For a person with a limited appetite for excitement and one who hates roller-coasters, this would have been ample diversion for one day, but it turned out to be only the hors-d’oeuvres. Before supper was over this evening, several “bogeys” — as unidentified planes are called under such circumstances — were seen approaching from different directions, low on the water. I barely had time to step out on the starboard or outboard side of the bridge before several ships on our starboard quarter opened fire.

Three -man crew of a torpedo bomber stands inside jagged hole made in tail elevator of their plane by accurate Japanese antiaircraft fire over Saipan.
Ctsy: Life Mag., dated 6/17/44

SBD Douglas Dauntless dive bomber
Photo Ctsy. Life Inc.

Above: Over chart table Mitscher and staff listen to radio reports of Saipan landings on June 15.

Below: Bomber squadron commander visits Mitscher’s bridge to report on Saipan air operations.
Photos ctsy: Life Mag., dated 6/17/44

Pointed out by the long red lines of tracer bullets in the dusk, a Japanese plane became apparent an instant later, about a thousand yards astern of us. For a space of perhaps two long seconds the outline of the plane grew larger as it came in directly toward us. Then there was a flash of fire, followed by a spout of water as it hit the sea.

A moment later there was a deafening roar which came apparently from a spot about two inches from my left ear. Now, from a reclining position on the narrow deck, I looked up just in time to see a twin-engined plane flash past overhead at a distance of perhaps 20 yards, followed by a streak of red fire from our own batteries. This Japanese plane, which had come in off our port bow while we looked the other way, banked and dipped as it skimmed over the water away from us. Getting back on our feet we saw it explode into a second lively bonfire on the smooth dark sea.

All of us, looking down over the rail at this point, observed a particular ripple in the water a few feet off the beam. What this ripple was I had no idea until it had passed, parallel to the ship, out of my sight, hidden by a projecting gun gallery. An intelligence officer standing at my right then said to me quietly, “Did you see that torpedo wake?” I answered that I had.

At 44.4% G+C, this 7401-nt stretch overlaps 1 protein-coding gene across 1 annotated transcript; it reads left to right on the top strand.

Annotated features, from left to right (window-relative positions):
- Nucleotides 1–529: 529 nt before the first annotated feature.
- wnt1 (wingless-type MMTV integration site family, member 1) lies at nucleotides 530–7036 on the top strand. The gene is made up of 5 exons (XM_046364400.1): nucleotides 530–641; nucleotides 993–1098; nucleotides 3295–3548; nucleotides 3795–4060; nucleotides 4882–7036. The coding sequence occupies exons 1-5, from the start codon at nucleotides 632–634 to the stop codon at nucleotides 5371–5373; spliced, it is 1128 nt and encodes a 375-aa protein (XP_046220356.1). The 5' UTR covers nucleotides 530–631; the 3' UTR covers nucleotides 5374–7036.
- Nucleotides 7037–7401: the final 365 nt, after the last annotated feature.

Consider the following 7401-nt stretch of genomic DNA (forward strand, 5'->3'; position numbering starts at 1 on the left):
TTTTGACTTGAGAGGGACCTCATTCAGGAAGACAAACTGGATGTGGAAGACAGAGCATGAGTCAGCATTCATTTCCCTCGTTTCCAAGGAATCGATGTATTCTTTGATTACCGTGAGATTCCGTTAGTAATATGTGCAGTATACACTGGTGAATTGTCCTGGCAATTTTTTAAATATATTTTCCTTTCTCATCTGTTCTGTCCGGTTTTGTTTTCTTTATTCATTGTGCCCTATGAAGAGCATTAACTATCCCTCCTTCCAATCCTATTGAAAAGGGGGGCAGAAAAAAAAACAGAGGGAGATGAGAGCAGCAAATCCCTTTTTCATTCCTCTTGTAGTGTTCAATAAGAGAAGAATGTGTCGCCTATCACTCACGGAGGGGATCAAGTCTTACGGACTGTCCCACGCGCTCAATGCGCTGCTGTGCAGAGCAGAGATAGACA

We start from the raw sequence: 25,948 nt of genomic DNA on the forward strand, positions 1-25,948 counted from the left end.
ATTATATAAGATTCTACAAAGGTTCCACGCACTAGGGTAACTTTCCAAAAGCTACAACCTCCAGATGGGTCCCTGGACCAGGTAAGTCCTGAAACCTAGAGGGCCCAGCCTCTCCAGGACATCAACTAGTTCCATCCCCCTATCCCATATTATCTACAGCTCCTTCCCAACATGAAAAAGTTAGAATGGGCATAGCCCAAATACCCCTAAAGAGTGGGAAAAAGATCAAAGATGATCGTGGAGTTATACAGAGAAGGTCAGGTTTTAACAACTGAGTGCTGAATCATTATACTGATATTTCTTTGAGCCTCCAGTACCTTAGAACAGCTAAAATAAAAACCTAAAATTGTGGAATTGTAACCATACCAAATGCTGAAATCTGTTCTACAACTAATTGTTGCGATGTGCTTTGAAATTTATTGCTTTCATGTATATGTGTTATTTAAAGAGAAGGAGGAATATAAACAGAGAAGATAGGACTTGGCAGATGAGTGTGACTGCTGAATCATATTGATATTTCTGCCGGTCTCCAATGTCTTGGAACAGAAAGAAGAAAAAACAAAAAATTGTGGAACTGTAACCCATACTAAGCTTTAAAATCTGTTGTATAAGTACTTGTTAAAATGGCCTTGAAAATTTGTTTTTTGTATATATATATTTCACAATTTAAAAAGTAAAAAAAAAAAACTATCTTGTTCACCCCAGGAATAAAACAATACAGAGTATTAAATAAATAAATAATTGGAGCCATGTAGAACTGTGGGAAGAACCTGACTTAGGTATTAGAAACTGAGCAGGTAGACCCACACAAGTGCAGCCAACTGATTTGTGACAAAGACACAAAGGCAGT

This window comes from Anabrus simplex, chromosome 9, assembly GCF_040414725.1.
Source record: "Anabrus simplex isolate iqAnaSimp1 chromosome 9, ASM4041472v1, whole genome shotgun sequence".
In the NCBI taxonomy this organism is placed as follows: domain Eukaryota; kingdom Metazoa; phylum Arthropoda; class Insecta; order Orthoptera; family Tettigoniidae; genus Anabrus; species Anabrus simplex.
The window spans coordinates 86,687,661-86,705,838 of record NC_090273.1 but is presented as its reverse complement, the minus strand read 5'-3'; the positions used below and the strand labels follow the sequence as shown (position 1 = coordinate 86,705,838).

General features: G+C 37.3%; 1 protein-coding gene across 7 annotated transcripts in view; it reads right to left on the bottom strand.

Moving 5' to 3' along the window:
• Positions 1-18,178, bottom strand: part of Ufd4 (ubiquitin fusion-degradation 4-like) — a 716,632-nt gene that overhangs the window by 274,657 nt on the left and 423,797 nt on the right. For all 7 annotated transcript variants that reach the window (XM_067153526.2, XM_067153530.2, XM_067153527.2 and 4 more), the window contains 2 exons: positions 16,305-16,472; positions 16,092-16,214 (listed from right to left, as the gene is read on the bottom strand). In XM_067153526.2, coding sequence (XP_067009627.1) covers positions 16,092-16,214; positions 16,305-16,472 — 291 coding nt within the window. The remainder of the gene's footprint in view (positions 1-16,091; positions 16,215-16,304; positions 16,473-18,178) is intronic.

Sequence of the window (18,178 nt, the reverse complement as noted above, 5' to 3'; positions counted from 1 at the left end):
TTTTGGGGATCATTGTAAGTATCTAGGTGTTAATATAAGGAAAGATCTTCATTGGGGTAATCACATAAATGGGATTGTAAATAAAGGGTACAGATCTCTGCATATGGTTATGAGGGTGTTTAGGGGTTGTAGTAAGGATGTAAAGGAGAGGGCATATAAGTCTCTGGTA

Then I discovered that, in fact I had missed the show entirely. On our side of the bridge the most disturbing objects had been a Japanese torpedo bomber at 20 yards and a torpedo at 20 feet. On the port side, on the other hand, another Japanese torpedo plane had come in directly at the ship from almost dead ahead. Our own guns or those of another ship had hit this plane before it reached us. It had burst into flame just ahead of our bow and then flown down the entire length of our flight deck, about 30 feet above it, burning so furiously that the heat of the flames made a hot wind in the faces of onlookers who had had no time to duck as it passed the bridge. The Japanese pilot, who was probably dead by the time the plane passed over our flight deck, had obviously tried to make a suicide dive in his last conscious instant. The plane had begun to tip its right wing as it passed the bridge but, in crashing, it missed the deck by 20 feet or so and hit the water a few yards off our stern.